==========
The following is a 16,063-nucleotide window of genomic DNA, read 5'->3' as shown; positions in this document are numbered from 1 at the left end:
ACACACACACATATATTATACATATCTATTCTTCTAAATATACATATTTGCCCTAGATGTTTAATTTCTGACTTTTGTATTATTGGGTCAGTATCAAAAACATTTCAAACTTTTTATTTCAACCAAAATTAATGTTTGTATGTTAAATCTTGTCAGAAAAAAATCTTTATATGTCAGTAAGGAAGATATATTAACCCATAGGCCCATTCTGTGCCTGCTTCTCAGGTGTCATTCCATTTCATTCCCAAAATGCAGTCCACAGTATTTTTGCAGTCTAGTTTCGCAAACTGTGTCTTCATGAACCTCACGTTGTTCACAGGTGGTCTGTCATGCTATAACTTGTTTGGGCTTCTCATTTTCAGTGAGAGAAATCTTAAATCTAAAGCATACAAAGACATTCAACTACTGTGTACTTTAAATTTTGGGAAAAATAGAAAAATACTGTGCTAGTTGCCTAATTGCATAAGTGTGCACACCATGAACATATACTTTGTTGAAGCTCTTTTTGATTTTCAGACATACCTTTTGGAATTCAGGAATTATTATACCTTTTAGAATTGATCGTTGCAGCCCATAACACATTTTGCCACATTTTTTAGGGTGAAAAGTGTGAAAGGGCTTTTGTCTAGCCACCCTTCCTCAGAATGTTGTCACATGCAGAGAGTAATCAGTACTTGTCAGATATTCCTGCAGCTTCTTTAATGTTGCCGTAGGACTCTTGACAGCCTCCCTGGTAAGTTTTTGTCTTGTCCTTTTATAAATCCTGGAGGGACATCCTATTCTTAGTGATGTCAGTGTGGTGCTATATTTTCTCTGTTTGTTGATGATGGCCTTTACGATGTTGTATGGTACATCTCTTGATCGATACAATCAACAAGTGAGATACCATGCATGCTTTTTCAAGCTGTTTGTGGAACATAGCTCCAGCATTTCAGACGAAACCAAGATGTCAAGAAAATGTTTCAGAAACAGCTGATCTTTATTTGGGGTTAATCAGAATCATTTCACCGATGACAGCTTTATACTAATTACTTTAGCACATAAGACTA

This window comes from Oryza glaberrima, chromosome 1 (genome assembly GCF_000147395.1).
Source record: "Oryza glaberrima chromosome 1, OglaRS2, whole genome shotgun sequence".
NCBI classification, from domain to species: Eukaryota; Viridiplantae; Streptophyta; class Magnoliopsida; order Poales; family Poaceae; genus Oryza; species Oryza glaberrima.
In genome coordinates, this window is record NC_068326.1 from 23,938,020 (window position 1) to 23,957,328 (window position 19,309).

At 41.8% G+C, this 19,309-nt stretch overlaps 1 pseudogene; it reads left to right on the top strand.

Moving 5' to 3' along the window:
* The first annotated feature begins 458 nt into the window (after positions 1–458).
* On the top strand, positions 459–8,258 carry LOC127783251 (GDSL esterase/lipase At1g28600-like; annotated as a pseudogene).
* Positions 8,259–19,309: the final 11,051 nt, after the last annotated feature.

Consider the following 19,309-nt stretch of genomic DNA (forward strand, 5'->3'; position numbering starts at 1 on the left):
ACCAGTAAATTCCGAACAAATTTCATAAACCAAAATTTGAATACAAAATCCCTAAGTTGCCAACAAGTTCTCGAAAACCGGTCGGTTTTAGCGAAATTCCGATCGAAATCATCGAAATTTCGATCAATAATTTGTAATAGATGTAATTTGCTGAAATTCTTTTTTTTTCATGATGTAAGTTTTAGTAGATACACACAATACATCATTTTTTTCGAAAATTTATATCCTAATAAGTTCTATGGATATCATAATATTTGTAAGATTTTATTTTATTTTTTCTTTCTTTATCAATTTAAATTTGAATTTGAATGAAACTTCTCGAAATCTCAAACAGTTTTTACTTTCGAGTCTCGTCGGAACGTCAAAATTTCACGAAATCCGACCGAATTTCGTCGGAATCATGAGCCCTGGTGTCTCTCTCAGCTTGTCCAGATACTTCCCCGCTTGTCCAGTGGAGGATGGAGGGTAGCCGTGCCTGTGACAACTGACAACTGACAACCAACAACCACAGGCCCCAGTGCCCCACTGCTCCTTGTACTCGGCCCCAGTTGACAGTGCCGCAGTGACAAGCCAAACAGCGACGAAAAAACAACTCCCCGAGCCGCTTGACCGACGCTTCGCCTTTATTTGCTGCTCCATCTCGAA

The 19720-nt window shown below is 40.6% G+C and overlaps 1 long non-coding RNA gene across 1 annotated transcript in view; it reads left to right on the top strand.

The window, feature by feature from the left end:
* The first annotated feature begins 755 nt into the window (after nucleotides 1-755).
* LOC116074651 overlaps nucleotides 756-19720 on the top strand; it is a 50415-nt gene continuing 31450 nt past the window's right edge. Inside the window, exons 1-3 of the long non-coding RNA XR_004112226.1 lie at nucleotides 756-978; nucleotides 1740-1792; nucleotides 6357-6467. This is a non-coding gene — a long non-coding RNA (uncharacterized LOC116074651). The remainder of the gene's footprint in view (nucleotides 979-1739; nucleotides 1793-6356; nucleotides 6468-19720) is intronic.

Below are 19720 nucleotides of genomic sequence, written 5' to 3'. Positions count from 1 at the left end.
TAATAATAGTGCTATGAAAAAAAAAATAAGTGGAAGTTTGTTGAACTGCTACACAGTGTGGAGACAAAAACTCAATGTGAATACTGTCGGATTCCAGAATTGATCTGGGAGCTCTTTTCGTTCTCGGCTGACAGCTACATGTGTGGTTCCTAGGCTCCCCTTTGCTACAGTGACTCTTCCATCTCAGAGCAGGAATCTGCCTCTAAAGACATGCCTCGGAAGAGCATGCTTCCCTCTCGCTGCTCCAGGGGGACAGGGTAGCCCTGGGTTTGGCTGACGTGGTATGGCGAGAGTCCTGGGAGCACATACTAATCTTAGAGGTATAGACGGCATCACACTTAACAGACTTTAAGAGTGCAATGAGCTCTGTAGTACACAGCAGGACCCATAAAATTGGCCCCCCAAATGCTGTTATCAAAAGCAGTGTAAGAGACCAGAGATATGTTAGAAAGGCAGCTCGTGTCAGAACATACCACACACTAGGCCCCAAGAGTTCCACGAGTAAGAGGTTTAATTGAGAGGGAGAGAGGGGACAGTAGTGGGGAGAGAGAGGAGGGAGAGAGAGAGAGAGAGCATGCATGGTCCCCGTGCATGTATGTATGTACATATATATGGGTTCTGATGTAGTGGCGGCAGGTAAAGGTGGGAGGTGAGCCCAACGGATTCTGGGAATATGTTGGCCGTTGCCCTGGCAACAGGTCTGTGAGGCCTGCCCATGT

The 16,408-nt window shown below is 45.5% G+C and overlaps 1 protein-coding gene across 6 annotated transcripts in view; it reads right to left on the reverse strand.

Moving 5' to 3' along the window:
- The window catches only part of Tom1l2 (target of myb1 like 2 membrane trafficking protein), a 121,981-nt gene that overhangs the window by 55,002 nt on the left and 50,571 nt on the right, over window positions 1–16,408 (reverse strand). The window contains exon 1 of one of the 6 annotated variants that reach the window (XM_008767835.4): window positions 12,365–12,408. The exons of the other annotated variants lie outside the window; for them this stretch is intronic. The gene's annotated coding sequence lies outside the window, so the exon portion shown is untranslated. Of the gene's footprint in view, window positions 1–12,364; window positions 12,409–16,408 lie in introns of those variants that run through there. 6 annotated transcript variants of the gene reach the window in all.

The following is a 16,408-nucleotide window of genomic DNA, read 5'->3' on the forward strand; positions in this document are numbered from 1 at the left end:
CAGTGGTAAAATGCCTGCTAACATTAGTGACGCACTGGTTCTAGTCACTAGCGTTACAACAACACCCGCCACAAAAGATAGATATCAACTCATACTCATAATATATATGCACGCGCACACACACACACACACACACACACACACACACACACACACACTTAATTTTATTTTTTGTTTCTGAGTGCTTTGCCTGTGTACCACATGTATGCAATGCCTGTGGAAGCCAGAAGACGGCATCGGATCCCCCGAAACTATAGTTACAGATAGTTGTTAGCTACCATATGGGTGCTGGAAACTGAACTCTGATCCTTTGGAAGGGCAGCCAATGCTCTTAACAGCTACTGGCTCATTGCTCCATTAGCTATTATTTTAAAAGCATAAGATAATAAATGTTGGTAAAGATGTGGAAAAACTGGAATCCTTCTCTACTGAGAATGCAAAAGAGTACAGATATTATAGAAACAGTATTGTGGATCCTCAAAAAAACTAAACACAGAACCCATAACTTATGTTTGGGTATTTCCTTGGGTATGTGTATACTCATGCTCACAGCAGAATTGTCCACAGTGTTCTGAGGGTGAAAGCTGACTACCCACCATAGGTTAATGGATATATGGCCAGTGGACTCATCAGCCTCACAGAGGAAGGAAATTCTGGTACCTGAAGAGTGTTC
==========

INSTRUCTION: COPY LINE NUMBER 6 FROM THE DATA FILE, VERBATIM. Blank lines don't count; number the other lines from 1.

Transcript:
In genome coordinates, this window is record NC_068326.1 from 23,938,020 (window position 1) to 23,957,328 (window position 19,309).